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Standards of aminoglycoside therapeutic drug monitoring in a South African private hospital: perspectives and implications

Mariette du Toit
Johanita R Burger
Dorcas M Rakumakoe
Malie Rheeders


Background: Therapeutic drug monitoring (TDM) is essential to ensure that aminoglycoside peak concentrations are high enough for effective antimicrobial treatment and trough levels are low enough to minimise toxicity. Inappropriate utilisation of TDM may lead to suboptimal therapy, toxicity and waste of resources. This study aimed to investigate the standard of aminoglycoside TDM performed in adult hospitalised patients.

Design: An observational, descriptive, cross-sectional study.
Setting: A 221-bed private hospital.

Participants: All patients, older than 18 years, on intravenous aminoglycosides for more than 48 hours were included.

Interventions: None, was observational. A computerised database and patient files were used to obtain the information required for this study. Descriptive statistical analysis was used.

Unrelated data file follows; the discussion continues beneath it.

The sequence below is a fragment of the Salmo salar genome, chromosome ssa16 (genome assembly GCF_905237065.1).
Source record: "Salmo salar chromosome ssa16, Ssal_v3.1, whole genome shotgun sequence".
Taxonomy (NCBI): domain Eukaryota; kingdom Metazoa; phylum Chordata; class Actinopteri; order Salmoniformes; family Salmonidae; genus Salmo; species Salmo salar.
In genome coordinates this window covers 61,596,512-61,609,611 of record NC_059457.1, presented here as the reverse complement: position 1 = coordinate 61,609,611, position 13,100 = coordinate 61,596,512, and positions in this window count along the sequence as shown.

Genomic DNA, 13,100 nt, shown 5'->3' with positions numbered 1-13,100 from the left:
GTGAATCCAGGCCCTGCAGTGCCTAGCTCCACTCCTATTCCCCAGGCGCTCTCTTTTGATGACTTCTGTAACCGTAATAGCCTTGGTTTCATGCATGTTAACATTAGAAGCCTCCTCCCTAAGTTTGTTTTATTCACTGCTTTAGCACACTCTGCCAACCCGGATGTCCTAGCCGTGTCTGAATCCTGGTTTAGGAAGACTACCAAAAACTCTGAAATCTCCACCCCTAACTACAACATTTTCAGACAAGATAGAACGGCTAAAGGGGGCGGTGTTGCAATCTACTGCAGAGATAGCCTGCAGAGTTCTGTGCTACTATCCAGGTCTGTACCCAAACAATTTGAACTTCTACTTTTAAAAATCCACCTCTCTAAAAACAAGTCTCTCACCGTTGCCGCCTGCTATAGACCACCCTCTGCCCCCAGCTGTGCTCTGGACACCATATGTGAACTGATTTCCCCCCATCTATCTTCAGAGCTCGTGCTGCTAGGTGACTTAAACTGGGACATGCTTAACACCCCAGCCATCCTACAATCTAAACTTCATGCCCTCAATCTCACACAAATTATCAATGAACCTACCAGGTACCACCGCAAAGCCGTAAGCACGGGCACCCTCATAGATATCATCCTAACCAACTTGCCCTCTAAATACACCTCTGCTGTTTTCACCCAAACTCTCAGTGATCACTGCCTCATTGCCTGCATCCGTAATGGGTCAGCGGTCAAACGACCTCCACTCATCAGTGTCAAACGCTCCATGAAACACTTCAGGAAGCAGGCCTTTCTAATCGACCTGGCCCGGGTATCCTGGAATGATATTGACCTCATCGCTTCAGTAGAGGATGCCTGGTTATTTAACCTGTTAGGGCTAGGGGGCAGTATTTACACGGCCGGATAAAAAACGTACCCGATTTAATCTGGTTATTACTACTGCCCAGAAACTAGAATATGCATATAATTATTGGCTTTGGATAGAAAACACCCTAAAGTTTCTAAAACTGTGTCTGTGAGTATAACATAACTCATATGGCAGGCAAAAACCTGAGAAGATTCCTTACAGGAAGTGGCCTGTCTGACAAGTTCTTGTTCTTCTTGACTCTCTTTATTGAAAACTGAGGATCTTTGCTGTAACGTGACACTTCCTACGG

Main outcomes measures: Aminoglycoside blood levels and estimated glomerular filtration rate (eGFR) in the patients.

Results: One hundred and three (103) patients were included: 65 on gentamicin and 38 on amikacin. Blood levels were performed in only 19 gentamicin (29.23%) and 22 amikacin (57.89%) patients. Trough levels were taken more than 2 hours before the next dose in 12 gentamicin (63.16%) and 12 amikacin (54.54%) patients. The majority of patients (96.92% on gentamicin and 84.21% on amikacin) received once daily doses. TDM was performed in all patients with an estimated glomerular filtration rate (eGFR) lower than 60 mL/min/1.73m2 and in 23.31% of gentamicin patients and 56.76% of amikacin patients with an eGFR higher than 60 mg/min/1.73m2.

Conclusions: Incorrect sampling times and unnecessary levels taken in patients with normal renal function indicate a need for aminoglycoside treatment guidelines in the private hospital.

Funding: None

Keywords: Aminoglycosides, Dosing considerations, South Africa, Therapeutic DrugMonitoring, Sampling times